You would think that either Abram and Sarai would find relief in their decision, or that God would tell them that “the deal is off” because they didn’t wait long enough. Neither happened. Yes, they had a son, but God didn’t speak to them about this son. He only spoke to Ishmael’s mother. For God, the promise was still on. While God would bless Ishmael, this would not deter God from fulfilling His promise in His time, in His way. Furthermore, God didn’t release Abram and Sarai from the tension of waiting for the promise. The pressure continued to build, the water pressed past its own boiling temperature, and God kept the lid on. Why would God put Abram and Sarah, you and I through the tension of a life of promise that we continue not to see? Why would He give us the “keys to the kingdom”, if you will, when we are unsure if the key is going to work in the door, or worse – if we wouldn’t see the door for a long, long time?
The Kingdom… An Eternal Perspective
For us, the kingdom of God and His promises exist on a time plane. We think in terms of natural response, normal timeframes and explainable scenarios. God, however lives outside of time, and as such does not measure His action and response in terms of time, space, or even reason:
But God chose the foolish things of the world to shame the wise; God chose the weak things of the world to shame the strong. God chose the lowly things of this world and the despised things- and the things that are not – to nullify the things that are, so that no one may boast before Him. It is because of Him that you are in Christ Jesus, who has become for us wisdom from God – that is our righteousness, holiness and redemption. Therefore, as it is written: “Let him who boasts boast in the Lord.” – I Corinthians 1:27-31
God doesn’t always fit our logic. He does things the way God does. He is not dependent upon our earthly marketing efforts to make Him acceptable. Even when Abram asked him point blank, “what will you give me, seeing that I am childless”, God responded by giving him nothing – nothing more than His word.
He took him outside and said, “Look up at the heavens and count the stars – if indeed you can count them.” Then he said to him, “So shall your offspring be.” Abram believed the Lord, and he credited it to him as righteousness. – Genesis 15:5-6
The key for Abram was settling into the tension. Abram believed that God was able to be God, fulfilling what He said without Abram’s, or anyone else’s help. Abram believed God was so active in the world and in his life, that when he left home he “was looking forward to the city with foundations, whose architect and builder is God (Hebrews 11:10)”.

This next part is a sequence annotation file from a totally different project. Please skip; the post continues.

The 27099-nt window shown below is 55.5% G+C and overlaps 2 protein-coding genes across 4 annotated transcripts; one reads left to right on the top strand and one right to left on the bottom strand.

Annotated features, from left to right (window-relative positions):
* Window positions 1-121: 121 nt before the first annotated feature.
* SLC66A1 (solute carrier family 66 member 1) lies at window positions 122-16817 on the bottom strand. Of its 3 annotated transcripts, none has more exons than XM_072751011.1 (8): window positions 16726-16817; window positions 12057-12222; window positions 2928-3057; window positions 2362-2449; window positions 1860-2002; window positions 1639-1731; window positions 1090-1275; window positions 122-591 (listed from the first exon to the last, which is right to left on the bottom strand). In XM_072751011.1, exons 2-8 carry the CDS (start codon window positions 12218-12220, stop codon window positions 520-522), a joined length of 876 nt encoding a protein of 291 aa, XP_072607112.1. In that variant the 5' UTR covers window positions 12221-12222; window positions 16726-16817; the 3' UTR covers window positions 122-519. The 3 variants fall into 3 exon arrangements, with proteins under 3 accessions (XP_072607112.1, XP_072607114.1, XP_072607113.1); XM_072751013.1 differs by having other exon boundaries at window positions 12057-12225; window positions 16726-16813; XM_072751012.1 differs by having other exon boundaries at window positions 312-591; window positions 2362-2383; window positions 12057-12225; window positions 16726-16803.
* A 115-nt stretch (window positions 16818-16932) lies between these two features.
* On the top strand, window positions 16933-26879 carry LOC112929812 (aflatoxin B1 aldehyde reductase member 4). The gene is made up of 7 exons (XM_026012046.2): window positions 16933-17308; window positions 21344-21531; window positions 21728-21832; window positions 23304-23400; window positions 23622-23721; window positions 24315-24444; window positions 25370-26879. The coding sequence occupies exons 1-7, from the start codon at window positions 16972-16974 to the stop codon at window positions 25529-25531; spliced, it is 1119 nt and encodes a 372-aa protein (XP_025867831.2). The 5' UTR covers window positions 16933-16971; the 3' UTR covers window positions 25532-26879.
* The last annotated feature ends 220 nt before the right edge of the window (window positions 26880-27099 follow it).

Abram didn’t know, but he knew. He realized that he was dealing with something that was outside of his strength, his ability, even his realm. This was a kingdom reality that was coming from God alone. Abram didn’t know the mechanics or time of it, but he did believe that it would happen. That God would make good on his promise.
Kingdom Tensions, Heavenly Harmonies
Personal trainers who are worth their salt will incur the wrath of those that they are training every now and then. This is because they promise results, but then put the trainees through rigorous, tiring and yes, painful workout sessions. The tendency of the trainee is to immediately hit the scale or mirror to see results, but the trainer will dissuade them from doing so. The trainer knows when the right time is to check for results, but until then, the trainee must trust the trainer, knowing that the trainer knows what they are doing and that they will keep their promise as long as they keep their relationship with the trainer.
Tension in the right situation is good, for it produces a result that nothing else can. Guitar strings by themselves are useless, but when stretched along the body of the guitar, produce a beautiful sound. Abram allowed his life to be “God’s guitar string” that God didn’t just play during Abram’s life. God continued to play Abram’s song, calling him the father of the faith for all who would believe. Abram’s song is a song that we can not only sing, but we can make our own song that others will sing
Being fully persuaded that God had the power to do what He had promised. This is why it was credited to him as righteousness. The words “it was credited to him” were written not for him alone, but also for us, to whom God will credit righteousness – for us who believe in him who raised Jesus our Lord from the dead. – Romans 4:21-24
God’s Work… Our Work
What we do with this – how do we live in both “the now and the not yet”? How can we be accepting of “the fullness of time”, and God’s determination of when that is?
- Let God be God alone.
- Settle into the fact that the promise is His to keep
- Trust the Trainer – don’t rush to the mirror to look for results
- Realize stress and tension are not the same – don’t start tossing things overboard in the tension
- Let God play your song to those around you